Why Robots Can't Play Tennis: A New Consciousness Signature

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Originally posted on May 20, 2014.

Three years ago, I gained a new appreciation of consciousness. My mom had an accident that caused her brain to bleed. It seemed to rip away her consciousness. As I slept next to her bed before she died, I wondered, “Is she conscious of what’s happening?”

New research suggests that the brain can give us a clue. Prior to this research, you had limited options to know if someone had consciousness. You could ask them. That’s easy. But what about those cases, like my mom’s, when a person hasn’t experienced brain death but is still unresponsive?

To find out, researchers scanned the brain of a woman who was in a vegetative state. They asked her to imagine playing tennis, along with several other activities. The results, published in Science, made a big splash. Although the woman couldn’t answer the questions, her brain did. When she imagined playing tennis, her brain reacted by increasing blood flow to the motor cortex. She was immobile, but her brain acted as if she was playing on Wimbledon’s Centre Court.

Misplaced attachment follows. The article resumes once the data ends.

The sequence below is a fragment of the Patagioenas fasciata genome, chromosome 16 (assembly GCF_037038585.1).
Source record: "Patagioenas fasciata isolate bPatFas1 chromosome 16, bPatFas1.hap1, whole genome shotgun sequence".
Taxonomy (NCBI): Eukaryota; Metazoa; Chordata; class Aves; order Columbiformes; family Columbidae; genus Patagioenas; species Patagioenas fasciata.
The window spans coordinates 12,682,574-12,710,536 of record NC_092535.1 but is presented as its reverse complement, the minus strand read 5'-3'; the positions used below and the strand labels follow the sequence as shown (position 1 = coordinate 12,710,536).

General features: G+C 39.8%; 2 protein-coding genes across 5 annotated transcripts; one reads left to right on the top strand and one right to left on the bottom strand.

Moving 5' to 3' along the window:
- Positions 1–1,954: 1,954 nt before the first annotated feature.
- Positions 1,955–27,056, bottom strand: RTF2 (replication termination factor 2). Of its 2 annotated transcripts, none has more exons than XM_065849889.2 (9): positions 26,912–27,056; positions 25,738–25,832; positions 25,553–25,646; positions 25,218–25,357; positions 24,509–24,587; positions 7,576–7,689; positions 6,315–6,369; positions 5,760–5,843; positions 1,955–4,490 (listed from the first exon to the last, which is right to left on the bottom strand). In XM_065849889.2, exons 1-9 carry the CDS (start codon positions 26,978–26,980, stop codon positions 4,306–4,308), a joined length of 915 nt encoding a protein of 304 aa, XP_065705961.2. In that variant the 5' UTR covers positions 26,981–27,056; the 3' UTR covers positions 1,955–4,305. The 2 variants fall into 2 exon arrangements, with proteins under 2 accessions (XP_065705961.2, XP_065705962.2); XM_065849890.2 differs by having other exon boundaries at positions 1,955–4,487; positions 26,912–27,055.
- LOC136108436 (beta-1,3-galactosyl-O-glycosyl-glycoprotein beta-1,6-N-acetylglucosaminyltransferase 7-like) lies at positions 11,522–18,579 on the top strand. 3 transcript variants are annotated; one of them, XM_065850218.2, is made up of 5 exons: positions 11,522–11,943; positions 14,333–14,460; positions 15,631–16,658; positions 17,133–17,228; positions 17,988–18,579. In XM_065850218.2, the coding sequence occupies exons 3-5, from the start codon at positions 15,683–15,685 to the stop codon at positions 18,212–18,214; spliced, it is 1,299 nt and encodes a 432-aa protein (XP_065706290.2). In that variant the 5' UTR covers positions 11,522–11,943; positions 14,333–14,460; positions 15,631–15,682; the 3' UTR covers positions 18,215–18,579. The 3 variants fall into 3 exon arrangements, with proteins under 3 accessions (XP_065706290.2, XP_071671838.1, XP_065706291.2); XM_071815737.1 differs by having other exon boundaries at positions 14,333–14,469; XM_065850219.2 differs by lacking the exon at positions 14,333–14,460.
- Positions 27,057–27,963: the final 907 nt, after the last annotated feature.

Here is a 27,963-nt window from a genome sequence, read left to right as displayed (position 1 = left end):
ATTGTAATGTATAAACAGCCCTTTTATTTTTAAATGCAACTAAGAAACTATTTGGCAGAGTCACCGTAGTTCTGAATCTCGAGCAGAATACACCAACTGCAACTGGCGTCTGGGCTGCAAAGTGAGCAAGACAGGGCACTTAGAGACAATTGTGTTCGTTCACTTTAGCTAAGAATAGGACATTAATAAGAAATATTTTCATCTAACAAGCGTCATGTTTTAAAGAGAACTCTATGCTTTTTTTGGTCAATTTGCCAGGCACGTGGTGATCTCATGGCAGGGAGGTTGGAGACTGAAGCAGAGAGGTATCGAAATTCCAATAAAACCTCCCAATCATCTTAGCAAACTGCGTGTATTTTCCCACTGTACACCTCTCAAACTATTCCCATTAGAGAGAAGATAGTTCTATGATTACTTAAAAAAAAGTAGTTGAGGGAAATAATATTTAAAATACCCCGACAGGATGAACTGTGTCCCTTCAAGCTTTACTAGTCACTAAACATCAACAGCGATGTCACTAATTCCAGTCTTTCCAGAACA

To watch a wonderful video of the researcher leading this effort, click here. It might change the way you think about consciousness. I know it helped me.

About the Author
C. Nathan DeWall is Professor of Psychology and Director of the Social Psychology Lab at the University of Kentucky. He received his Bachelor’s Degree from St. Olaf College, a Master’s Degree in Social Science from the University of Chicago, and a Master’s degree and Ph.D. in Social Psychology from Florida State University. DeWall received the 2011 College of Arts and Sciences Outstanding Teaching Award, which recognizes excellence in undergraduate and graduate teaching. In 2011, the Association for Psychological Science identified DeWall as a “Rising Star” for “making significant contributions to the field of psychological science.”